The first formidable Sunni army, set up quietly by Jordan in the past few months to spearhead a new effort to throw back the Islamic State of Iraq and the Levant, may face its first big test in eastern Syria. Control of the approaches to the Euphrates Valley and western Iraq will hang in the balance of that confrontation.
The creation of the 70,000-strong Hashemite Army – which outnumbers ISIS (30,000 fighting men) and the Syrian army (40,000) – is the outcome of the advancing Saudi-backed plan to expand the Hashemite kingdom’s borders into Iraq and Syria and provide the first real muscle for cutting ISIS down.
Ahead of the coming showdown, the Hashemite kingdom appears to be shifting its actions against ISIS into a higher gear
The master plan was first revealed In DEBKA Weekly 668, of June 26 (“The Greater Sunni Kingdom of Jordan: Kings Salman & Abdullah Plan to Redraw the Mid East Map to Contain and Shrink ISIS”)
Jordan has insisted on denying any plan is afoot to expand its borders, or sending its army into Iraq or Syria. These denials were supported by Western and Arab media silence on the topic.
The first vague hint of what was going on came from US Secretary of State, John Kerry, who said Wednesday, Sept. 2 that he is confident Middle East powers would send troops to help defeat the Daesh group in Syria. He stressed in an interview that ground forces eventually will be needed in the fight against Daesh.
New Hashemite Army enlists Iraqi Sunni tribes
On July 21, DEBKA Weekly 672, followed up its first report with an article titled “Hashemite Kingdom Takes up Islamist Challenge: Jordanian Troops in Iraq for First Real Seek-and-Destroy Mission against ISIS.”
Our military and intelligence sources then reported exclusively that Jordanian special forces were operating 200 kilometers inside Iraqi territory in the western Anbar province, and that the commandos had reached the town of Ar Rutbah, roughly 400 kilometers west of Baghdad (see attached map).
Those forces have been operating under the direction of the US Central Command-Forward-Jordan, to which American, Jordanian, Saudi, Qatari and Israeli officers are attached.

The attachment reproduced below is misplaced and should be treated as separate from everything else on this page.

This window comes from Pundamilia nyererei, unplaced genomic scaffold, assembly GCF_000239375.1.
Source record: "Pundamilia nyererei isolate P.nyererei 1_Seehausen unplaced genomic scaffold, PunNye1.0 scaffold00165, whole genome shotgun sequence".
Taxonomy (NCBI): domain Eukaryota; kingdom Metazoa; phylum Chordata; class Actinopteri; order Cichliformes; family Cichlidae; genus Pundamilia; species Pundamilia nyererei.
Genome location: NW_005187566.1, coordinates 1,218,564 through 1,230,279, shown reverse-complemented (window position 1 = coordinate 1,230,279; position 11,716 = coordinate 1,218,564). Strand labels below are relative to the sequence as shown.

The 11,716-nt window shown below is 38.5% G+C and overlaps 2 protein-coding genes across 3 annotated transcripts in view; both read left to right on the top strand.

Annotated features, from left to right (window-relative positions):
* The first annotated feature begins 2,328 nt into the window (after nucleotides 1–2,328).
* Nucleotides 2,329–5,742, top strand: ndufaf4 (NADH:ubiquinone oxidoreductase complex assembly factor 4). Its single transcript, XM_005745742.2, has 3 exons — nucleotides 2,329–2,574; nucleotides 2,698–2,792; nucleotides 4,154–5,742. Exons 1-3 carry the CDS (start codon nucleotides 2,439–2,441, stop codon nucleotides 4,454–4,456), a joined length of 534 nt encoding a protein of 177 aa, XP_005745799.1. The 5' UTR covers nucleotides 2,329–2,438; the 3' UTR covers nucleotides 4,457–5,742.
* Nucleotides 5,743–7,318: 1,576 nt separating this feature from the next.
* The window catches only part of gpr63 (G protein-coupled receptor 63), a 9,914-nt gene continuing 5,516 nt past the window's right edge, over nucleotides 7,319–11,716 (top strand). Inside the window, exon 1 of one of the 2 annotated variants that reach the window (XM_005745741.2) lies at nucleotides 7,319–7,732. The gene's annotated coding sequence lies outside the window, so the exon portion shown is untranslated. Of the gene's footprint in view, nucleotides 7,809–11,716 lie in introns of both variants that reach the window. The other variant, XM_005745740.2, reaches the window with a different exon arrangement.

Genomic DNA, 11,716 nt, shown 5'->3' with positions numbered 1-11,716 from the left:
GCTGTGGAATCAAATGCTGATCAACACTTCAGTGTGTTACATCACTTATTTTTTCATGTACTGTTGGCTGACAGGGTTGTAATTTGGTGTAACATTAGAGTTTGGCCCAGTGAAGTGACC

The US is providing the Jordanian troops with intelligence, while the Israeli Air Force gives it air cover and Saudi Arabia supplies the financing for special operations.
That disclosure met with the same deafening silence as the first. The world chose to eclipse the fact that the Kingdom of Jordan was the first nation, certainly in the Middle East, to allocate ground troops for grappling directly with ISIS.
The new Hashemite Army is quietly gaining ground, along with the master plan for an expanded Hashemite Kingdom.
Jordan’s military intelligence has managed to enlist the 50 largest Sunni tribes in western and northern Iraq, as well as most of the tribes of the Syrian Desert, which straddles eastern Syria and parts of western Iraq.
Remember the Great Arab Revolt!
To appeal to the hearts and minds of the various tribes, the motto Jordanian intelligence officers are using in those areas is: “Remember the Great Arab Revolt!”
The Arab Revolt from 1916 to 1918 was fought to overthrow the Ottoman Empire and establish a unified Arab state from Aleppo in Syria to Aden in Yemen under the Hashemite flag, the 500-year-old emblem of the Hashemite dynasty.
On June 9, the day before Jordan’s Army Day, King Abdullah II handed that flag to the Jordanian armed forces chiefs. This act transferred the 70,000 Sunnis fighting in Iraq and Syria under Jordanian commanders to the army of the Hashemite kingdom of Jordan.
The new army, say DEBKA Weekly’s military sources, is also supported by US weapons, Saudi financing, including salaries and family allowances for soldiers, and Israeli air cover for its operations.
Deir Ez-Zor is critical for ISIS and Jordanian offensive
While the Hashemite army is taking shape in the dark, our counterterrorism sources say it has not gone unnoticed – notably by President Bashar Assad’s circle in Damascus and ISIS leader Abu Bakr al Baghdadi, at his headquarters in the northern Syrian town of Raqqa.
Assad instructed his military and political chiefs to hold silent, a sort of passive acceptance, in line with his non-reaction to any of the efforts made by the US, Iran, Saudi Arabia, Jordan and Israel to fight the jihadis.
The first reaction in Raqqa was nervousness. While ISIS has not commented on the rise of a formidable new opponent, it is getting ready for its first major facedown, predicting it will center on the eastern of Deir ez-Zor, which is the key to its control of Syrian oil fields, and the approaches to the Euphrates River and the Euphrates Valley.
This first encounter is critical. If the Islamists can hold on to Deir ez-Zor against the coming onslaught, they will be in a position to undermine the Sunni army’s offensive and hamper the operations of Jordanian commandos in Iraq’s Anbar province.